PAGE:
J.D. Salinger’s 1951 classic shorter tale, “A Best Working day for Bananafish,” introduces Salinger’s preferred character, Seymour Glass – only to kill him some quite a few pages later. The tale starts in a posh seaside hotel room, in which we overhear Glass’s spouse on the telephone with her mother speaking about Seymour’s mental wellbeing. From there, we head to the seashore, where by Seymour is hanging out with a 4-ish-12 months aged lady named Sybil and telling her tales about the elusive “bananafish.” The story ends with Seymour returning to his resort place and taking pictures himself in the head.
Seymour Glass, or, as Sybil calls him, “see far more glass,” is a hotly contested short story character in American literature – which gives his oh-so transparent name all the far more irony. Men and women cannot seem to concur on what the male is like, why he is often hanging out with tiny youngsters, or, most importantly, why he decides to kill himself. There are a few foremost theories on the matter.
Principle A person: Seymour is a bananafish. No, actually. In the description he provides to Sybil, bananafish are fish that swim into holes and gorge on so lots of bananas that they get stuck and die. In accordance to some, this is Seymour’s unorthodox but fitting metaphor for the materialistic shopper mentality of article-WWII American culture – not that we’d know anything about that presently. This of system begs the dilemma, what does Seymour’s suicide imply? Is heading back again to his fancy-shmancy lodge area and killing himself the human equal of diving into a banana gap and ingesting to dying? That may demonstrate why Sybil thinks she sees a bananafish – she could be talking about Seymour. OR, perhaps Seymour’s suicide is a way of conquering the materials entire world: by leaving it altogether.
Theory Two: Seymour is a pervert. Yup, all that befriending and swimming and tale-telling is just his way of acquiring near to tiny ladies. You’ll recognize, for instance, that Seymour grabs Sybil’s ankles when he is lying on the beach front, then all over again when he pushes her alongside the drinking water. When he goes so significantly as to kiss the base of her foot, even four-calendar year-previous Sybil is weirded out plenty of to yell, “Hey!” most likely remembering a little something she listened to in preschool about a “crimson-mild touch.” Embarrassed and/or frustrated, Seymour promptly finishes their participate in date, heads again to the resort, and kills himself in disgrace. The reality that sexual abuse is an ambiguous but recurring concept in J.D. Salinger’s other is effective, notably in The Catcher in the Rye, supports the likelihood that some thing is erroneous with Seymour’s libido.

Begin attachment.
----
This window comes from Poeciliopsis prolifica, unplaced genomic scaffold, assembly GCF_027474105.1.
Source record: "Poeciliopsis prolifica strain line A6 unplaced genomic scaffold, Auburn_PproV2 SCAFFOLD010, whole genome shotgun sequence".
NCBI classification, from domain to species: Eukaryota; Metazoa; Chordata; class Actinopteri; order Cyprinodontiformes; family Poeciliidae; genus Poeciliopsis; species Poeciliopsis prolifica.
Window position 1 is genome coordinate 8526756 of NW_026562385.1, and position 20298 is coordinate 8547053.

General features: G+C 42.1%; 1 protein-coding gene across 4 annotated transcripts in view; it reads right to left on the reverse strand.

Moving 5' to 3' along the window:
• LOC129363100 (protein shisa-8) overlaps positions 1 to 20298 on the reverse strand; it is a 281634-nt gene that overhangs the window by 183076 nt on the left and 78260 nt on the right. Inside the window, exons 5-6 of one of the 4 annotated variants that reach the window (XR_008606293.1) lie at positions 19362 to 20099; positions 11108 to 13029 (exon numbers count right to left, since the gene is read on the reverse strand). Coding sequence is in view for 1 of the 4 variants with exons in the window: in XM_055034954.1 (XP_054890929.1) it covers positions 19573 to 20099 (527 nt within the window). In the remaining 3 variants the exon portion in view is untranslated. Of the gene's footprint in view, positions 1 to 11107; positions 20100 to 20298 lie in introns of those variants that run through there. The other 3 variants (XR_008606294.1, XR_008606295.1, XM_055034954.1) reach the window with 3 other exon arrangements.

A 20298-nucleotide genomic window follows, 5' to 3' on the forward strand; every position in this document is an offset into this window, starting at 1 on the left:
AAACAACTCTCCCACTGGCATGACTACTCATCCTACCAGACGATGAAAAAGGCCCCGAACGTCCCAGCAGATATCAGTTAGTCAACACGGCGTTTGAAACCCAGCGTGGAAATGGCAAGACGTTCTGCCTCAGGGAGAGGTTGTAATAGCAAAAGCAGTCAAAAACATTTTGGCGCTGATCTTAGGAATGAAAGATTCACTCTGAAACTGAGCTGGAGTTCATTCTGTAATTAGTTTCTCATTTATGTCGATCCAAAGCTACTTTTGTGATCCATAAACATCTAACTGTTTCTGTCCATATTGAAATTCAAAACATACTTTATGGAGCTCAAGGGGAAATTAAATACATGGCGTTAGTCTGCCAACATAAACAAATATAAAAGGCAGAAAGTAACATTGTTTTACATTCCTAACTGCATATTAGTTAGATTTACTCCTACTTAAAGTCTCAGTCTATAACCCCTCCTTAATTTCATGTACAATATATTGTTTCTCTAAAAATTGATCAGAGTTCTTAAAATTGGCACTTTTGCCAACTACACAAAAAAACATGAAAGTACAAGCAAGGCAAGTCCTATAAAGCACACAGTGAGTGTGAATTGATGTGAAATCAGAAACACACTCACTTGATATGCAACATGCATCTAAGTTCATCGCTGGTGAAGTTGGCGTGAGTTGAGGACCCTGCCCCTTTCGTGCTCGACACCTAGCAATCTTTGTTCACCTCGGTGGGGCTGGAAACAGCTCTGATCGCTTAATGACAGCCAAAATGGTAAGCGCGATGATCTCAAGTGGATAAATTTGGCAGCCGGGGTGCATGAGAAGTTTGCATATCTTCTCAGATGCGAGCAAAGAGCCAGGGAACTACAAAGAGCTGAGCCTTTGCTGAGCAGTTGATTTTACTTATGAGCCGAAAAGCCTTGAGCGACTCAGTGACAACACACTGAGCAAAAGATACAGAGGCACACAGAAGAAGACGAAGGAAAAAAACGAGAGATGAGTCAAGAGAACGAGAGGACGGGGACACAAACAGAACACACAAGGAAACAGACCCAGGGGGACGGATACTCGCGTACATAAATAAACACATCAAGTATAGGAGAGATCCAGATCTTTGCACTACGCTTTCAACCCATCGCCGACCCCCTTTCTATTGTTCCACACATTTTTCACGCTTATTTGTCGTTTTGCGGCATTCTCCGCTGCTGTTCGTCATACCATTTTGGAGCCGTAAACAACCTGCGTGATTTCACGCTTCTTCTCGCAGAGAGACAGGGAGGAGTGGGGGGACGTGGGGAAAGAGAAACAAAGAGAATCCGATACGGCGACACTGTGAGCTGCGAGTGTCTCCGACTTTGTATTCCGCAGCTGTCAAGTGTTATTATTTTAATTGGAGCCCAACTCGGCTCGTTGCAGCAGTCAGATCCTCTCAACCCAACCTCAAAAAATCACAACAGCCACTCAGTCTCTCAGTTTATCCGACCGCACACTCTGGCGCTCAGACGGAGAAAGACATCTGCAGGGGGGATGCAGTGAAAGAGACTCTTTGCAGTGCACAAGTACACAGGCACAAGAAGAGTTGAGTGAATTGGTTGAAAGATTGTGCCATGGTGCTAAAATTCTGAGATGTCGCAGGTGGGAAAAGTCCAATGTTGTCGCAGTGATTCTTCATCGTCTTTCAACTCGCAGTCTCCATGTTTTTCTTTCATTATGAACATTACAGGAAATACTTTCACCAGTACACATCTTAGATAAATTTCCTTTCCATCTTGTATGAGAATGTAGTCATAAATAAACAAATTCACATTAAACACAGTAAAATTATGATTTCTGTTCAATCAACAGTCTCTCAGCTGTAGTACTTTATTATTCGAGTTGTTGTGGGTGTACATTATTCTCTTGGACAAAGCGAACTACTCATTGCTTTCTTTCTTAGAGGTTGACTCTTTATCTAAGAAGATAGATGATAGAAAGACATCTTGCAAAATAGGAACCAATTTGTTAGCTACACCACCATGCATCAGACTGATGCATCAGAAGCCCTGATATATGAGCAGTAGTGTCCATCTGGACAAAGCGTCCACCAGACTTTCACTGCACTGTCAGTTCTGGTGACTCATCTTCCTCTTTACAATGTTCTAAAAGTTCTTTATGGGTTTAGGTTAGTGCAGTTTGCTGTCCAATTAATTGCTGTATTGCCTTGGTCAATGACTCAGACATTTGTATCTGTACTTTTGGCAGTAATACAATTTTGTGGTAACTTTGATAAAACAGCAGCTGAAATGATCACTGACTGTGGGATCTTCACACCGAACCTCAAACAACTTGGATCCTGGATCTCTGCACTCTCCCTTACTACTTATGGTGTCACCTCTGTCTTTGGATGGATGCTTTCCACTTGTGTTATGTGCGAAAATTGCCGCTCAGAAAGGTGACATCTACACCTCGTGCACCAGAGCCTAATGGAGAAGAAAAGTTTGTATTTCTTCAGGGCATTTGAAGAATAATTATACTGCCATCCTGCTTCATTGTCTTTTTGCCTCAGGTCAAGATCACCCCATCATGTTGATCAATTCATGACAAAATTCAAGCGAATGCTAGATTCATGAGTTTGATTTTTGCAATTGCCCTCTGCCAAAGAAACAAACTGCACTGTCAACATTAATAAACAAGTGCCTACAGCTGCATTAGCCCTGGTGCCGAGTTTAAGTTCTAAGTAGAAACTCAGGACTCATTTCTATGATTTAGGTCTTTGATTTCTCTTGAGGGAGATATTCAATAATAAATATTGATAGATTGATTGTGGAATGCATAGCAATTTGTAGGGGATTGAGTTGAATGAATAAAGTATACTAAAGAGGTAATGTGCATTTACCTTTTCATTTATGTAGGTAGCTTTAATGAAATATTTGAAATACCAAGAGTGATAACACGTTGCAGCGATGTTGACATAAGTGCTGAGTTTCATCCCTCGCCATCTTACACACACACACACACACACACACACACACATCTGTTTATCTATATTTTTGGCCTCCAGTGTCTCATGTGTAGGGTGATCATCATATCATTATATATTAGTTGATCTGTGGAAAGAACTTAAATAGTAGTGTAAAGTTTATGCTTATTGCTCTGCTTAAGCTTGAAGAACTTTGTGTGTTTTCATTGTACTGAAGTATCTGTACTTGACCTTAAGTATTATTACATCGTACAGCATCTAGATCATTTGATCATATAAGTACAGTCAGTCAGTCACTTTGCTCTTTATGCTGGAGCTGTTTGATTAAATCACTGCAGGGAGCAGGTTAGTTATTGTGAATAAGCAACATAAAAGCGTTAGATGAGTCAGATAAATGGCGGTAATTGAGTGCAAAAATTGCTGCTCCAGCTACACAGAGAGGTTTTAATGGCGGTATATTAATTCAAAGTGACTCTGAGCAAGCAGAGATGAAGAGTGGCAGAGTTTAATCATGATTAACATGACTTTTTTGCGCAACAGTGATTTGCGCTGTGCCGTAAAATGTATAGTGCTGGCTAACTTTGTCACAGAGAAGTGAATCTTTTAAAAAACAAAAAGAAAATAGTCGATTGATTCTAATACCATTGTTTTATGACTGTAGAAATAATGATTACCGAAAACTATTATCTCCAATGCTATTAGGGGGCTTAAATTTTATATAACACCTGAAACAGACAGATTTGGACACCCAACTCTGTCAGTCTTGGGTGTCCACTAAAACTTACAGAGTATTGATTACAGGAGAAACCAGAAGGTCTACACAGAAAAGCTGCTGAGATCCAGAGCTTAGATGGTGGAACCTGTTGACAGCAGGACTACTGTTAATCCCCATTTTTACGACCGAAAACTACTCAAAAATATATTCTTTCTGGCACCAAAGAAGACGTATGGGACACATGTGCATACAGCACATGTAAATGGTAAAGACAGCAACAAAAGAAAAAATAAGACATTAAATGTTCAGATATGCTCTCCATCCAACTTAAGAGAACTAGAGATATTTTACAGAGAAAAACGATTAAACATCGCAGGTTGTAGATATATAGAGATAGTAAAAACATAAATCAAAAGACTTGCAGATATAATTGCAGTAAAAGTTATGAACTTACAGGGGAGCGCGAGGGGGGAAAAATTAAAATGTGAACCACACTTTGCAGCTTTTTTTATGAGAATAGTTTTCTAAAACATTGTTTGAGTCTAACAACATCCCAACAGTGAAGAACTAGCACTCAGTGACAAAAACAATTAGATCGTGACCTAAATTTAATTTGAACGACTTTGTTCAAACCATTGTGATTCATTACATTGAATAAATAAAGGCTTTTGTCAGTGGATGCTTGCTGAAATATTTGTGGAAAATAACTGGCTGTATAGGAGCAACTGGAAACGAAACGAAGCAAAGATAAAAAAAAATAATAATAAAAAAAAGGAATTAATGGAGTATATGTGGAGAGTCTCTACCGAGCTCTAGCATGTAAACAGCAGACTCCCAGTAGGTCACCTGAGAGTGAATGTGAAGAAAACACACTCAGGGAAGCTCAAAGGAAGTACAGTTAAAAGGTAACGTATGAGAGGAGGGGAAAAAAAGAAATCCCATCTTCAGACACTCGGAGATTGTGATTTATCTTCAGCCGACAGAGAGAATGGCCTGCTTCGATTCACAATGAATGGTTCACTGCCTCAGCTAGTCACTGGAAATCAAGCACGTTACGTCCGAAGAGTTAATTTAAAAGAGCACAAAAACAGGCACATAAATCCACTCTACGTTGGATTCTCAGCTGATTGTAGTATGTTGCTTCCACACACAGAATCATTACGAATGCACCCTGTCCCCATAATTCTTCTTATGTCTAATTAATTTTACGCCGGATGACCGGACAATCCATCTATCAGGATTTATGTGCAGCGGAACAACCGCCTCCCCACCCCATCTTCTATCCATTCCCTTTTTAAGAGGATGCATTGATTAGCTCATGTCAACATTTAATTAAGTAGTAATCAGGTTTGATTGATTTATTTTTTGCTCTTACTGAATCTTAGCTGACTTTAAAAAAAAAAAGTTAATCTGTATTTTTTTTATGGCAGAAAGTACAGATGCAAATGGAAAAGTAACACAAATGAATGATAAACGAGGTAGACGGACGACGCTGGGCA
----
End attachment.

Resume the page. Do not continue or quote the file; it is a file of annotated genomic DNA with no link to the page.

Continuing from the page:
Theory 3: Everyone has gotten way way too P.C. A contact isn’t always inappropriate, a kiss just isn’t normally sexual, adults and young children can hang out in non-creepy strategies, and literature doesn’t generally have “erotic undertones.” Seymour is drawn to the innocence and guilelessness of youngsters because his activities in WWII have manufactured him experience disillusioned with the grownup environment – not to mention, chatting with Sybil allows him indulge in his artistic aspect. Seymour makes up a excellent tale about the life and behavior of bananafish, and is tickled pink – in a non-sexual way – when Sybil plays alongside. Regrettably, he has issues dropping this mischievousness when he will get again to the hotel. He jokingly accuses the lady in the elevator of “staring” at his ft, and, in a stunt that only an adult would pull, the lady gets offended by the insinuation. The argument escalates until Seymour results in being truly indignant alternatively of just fake offended, and the lady flees from the elevator. Acknowledging that he just doesn’t gel with grownups any more, Seymour provides up hope of currently being joyful and ends his lifetime.
With so lots of thoughts from “A Best Day for Bananafish” unanswered, it’s no wonder that Salinger went on to attribute Seymour in four more tales, most importantly in the two-parter “[Raise High the Roof Beam, Carpenters and Seymour: An Introduction].” In these two novellas, Seymour’s devoted tiny brother, Buddy, undertakes the problem of placing Seymour to paper. The actuality that his crafting is normally rambling, disjointed, and difficult to comply with indicates that probably we are just not meant to know.